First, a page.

Archive for February, 2003

Roman Polanski’s The Pianist

Posted By yonghow on February 26th, 2003

Roman Polanski’s The Pianist gives jarring and near hallucinatory realism to life within the Ghetto, where captive Jews were held before many of them sent for extermination during the Holocaust. The absolute conviction of its detail, notably the superbly convincing set design certainly adds to the lucid quality of the horrors happening within. Seeing through the eyes of the protanganist, it quickly becomes clear that surivival in such a genocide is strictly a matter of single minded determination and often sheer luck, for death takes on a near arbitrary nature.

Sparing my lacklustre rhetoric, I quote, from the review in Sight and Sound Magazine :

” The power of The Pianist derives largely from its dogged adherence to fact as well as it grim humour and restrain. Music is very sparingly applied, so that even a soaring crane shot over the devastated city of Warsaw is denied a swelling John Williams score of Spielbergian dimensions, but simply comes to rest with a plaintive clarinet solo. When Szpilman finally is allowed to play a Chopin ballade in order to prove his identity, music has been such a “lost” sound that the performance has a rare emotional clarity. “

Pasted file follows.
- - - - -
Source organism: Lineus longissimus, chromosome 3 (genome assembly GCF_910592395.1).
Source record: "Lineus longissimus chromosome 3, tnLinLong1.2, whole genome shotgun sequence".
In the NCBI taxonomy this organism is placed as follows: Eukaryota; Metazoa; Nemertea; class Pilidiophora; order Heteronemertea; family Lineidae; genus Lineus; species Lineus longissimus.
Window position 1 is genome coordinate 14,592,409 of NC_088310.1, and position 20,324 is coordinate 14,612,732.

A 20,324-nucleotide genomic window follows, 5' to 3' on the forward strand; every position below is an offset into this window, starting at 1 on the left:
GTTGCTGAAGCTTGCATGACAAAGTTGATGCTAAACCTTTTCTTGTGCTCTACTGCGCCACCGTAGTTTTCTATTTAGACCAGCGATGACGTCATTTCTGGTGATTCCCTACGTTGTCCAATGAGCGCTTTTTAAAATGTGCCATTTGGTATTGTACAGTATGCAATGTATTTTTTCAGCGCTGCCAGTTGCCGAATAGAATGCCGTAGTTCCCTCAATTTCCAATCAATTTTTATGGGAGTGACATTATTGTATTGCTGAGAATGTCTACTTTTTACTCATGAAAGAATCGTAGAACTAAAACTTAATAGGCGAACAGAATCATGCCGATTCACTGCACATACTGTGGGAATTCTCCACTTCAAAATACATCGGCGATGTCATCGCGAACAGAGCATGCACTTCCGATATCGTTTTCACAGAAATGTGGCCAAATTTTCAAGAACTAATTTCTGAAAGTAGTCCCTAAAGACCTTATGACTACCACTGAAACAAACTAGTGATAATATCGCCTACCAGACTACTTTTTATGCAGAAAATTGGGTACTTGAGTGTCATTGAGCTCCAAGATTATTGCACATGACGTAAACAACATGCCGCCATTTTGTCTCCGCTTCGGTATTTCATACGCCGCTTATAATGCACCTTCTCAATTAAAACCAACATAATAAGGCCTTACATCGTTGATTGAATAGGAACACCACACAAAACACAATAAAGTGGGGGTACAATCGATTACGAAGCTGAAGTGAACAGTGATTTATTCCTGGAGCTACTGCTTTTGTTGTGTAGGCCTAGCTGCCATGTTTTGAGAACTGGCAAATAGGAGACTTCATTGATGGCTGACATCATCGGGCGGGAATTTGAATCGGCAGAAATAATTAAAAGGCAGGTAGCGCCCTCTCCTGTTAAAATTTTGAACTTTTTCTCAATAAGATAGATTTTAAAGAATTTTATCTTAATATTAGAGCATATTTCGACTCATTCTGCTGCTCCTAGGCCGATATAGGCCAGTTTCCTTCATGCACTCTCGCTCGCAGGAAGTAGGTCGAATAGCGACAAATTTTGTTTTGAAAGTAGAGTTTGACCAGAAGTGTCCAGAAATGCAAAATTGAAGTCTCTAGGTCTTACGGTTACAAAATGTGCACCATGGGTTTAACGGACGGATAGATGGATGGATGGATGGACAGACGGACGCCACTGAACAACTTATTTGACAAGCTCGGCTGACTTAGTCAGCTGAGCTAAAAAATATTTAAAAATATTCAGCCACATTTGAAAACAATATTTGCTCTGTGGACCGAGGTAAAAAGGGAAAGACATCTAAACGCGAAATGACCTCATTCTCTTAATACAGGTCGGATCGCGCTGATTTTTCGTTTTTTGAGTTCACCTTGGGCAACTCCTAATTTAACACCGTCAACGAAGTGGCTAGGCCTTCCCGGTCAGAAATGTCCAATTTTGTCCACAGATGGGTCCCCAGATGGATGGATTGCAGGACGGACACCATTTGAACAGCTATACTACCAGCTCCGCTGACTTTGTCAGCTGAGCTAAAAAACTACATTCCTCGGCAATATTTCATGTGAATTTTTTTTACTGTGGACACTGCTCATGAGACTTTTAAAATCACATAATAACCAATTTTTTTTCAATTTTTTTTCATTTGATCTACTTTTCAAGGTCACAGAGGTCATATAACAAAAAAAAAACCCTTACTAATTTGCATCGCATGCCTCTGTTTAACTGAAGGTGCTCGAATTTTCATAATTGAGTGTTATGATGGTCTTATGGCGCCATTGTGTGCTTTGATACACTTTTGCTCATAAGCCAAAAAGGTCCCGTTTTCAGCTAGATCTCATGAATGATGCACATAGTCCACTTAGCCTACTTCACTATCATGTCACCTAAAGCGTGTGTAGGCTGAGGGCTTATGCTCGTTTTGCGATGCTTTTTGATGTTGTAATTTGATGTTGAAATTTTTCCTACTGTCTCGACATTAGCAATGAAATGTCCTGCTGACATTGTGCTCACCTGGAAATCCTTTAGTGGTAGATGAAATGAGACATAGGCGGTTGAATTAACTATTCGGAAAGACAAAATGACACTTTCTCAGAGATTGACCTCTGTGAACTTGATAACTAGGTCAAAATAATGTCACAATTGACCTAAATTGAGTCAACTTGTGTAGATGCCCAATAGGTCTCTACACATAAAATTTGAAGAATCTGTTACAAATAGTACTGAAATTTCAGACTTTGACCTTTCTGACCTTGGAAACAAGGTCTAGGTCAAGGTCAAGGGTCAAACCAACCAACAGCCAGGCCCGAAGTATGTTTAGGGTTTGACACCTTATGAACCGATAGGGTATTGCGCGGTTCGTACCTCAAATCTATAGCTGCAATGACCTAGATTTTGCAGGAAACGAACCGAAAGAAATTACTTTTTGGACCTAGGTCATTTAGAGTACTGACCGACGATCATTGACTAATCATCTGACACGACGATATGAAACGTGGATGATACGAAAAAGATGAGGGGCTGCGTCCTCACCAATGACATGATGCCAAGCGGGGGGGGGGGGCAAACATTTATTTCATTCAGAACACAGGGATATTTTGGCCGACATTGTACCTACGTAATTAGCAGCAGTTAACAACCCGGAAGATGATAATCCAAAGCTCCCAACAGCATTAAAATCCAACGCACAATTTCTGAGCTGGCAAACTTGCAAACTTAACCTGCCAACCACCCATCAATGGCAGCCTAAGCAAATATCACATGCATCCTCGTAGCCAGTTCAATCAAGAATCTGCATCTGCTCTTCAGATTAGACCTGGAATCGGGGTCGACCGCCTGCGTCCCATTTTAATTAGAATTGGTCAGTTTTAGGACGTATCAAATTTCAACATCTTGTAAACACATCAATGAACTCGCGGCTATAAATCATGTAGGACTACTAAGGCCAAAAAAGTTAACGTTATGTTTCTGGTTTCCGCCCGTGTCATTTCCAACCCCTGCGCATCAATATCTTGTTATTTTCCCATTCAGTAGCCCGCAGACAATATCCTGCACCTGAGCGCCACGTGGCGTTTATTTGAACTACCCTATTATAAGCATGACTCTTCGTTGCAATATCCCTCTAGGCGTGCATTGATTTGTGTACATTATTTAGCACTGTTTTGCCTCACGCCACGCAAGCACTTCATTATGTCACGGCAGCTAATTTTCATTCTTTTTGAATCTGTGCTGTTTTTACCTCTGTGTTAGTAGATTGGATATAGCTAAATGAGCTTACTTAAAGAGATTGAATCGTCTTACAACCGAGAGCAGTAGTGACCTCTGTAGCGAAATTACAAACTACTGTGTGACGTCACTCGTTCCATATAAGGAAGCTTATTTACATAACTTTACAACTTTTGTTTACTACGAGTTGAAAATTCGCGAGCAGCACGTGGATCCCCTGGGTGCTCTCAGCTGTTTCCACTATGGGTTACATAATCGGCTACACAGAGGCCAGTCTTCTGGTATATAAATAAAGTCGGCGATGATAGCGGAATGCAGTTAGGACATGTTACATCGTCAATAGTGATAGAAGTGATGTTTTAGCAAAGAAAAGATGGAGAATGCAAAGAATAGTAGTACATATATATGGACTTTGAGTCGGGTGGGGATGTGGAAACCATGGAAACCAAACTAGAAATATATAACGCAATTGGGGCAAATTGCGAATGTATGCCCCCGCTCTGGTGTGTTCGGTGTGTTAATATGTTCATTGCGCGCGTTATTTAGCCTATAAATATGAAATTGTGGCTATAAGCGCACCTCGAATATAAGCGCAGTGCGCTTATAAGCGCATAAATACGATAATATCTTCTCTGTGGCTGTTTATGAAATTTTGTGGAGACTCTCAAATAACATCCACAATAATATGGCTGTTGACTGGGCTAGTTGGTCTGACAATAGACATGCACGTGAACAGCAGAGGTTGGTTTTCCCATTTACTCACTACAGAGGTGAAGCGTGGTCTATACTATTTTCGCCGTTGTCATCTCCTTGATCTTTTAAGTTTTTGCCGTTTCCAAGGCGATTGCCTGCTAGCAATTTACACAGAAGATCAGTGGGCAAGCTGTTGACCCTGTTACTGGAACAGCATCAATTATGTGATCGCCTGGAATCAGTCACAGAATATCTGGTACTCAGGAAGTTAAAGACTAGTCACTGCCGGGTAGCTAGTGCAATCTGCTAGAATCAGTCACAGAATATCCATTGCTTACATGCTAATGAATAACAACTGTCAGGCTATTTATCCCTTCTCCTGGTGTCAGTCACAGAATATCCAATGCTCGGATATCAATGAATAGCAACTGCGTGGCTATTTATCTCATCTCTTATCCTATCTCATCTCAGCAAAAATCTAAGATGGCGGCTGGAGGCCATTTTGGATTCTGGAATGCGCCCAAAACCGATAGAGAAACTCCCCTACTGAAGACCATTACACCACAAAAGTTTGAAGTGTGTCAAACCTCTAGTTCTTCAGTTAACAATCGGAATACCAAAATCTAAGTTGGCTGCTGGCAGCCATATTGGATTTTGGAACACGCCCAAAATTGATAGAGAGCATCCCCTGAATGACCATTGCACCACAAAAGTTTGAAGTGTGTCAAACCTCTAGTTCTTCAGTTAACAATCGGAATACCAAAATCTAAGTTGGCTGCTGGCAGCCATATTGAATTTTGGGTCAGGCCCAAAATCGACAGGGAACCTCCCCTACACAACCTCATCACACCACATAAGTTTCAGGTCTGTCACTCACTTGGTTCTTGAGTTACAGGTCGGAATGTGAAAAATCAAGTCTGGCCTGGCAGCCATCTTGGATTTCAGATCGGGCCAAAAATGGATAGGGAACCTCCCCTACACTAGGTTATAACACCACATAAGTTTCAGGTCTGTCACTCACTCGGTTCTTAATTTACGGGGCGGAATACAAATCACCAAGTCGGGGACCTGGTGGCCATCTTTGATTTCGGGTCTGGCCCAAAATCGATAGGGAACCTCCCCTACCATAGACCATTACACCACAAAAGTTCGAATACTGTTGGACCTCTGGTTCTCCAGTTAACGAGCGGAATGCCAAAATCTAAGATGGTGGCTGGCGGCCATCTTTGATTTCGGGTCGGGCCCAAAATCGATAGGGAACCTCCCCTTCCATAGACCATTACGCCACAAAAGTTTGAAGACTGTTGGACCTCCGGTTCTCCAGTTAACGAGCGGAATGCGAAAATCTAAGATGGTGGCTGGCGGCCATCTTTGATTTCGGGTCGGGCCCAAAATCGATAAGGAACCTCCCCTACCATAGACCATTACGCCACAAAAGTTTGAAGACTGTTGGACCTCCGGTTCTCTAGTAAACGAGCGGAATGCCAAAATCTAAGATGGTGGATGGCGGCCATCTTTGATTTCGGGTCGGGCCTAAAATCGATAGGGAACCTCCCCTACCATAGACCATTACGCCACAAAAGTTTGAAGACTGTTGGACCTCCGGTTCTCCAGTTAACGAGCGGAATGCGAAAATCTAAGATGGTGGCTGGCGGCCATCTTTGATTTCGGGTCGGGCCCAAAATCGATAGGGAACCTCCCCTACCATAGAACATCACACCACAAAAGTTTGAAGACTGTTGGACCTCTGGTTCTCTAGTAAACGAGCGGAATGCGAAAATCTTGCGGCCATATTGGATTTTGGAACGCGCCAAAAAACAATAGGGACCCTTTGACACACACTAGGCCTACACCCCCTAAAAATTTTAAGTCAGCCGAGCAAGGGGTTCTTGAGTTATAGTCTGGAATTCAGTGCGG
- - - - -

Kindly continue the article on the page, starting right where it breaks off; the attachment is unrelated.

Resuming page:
Nicely put.

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I completed my National Service today.

Posted By yonghow on February 24th, 2003

I completed my National Service today. Oddly enough, I had no rush of excitement, no bursts of elation at this moment of emancipation. The feeling can be best likened to chewing a piece of tasty gum that you’ve kept for too long in your pocket that when you do start to eat it, realize that it has long lost its flavour.

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Shaolin Soccer

Posted By yonghow on February 3rd, 2003

While visiting my friend’s house for CNY today I passed the tempting game of Daidi to watch Stephen Chow’s Shaolin Soccer, of which I quickly realized I shouldn’t have missed when it was on show at the cinemas. Though still very much laden with trite Stephen Chow slapstick humour, the notable difference here was the impeccable use of CG and sfx which greatly accentuated the value and appeal of the story and action. Think the Avenging Fists or even Tsui Hark’s Legend of Zu and it becomes apparent that flashy SFX does not equate to good movies, but this instance proves that it can be done.

My favourite scene in the movie is where Zhao Wei, though sporting a rather dubious headshave, does a coup de grace on an offensive volley shot as she retaliates using a Tai-chi move, spinning the burning soccer ball on her finger. This composited shot is so beautifully done that for a split second I was almost convinced her kungfu skills are for real. Very very neat work.

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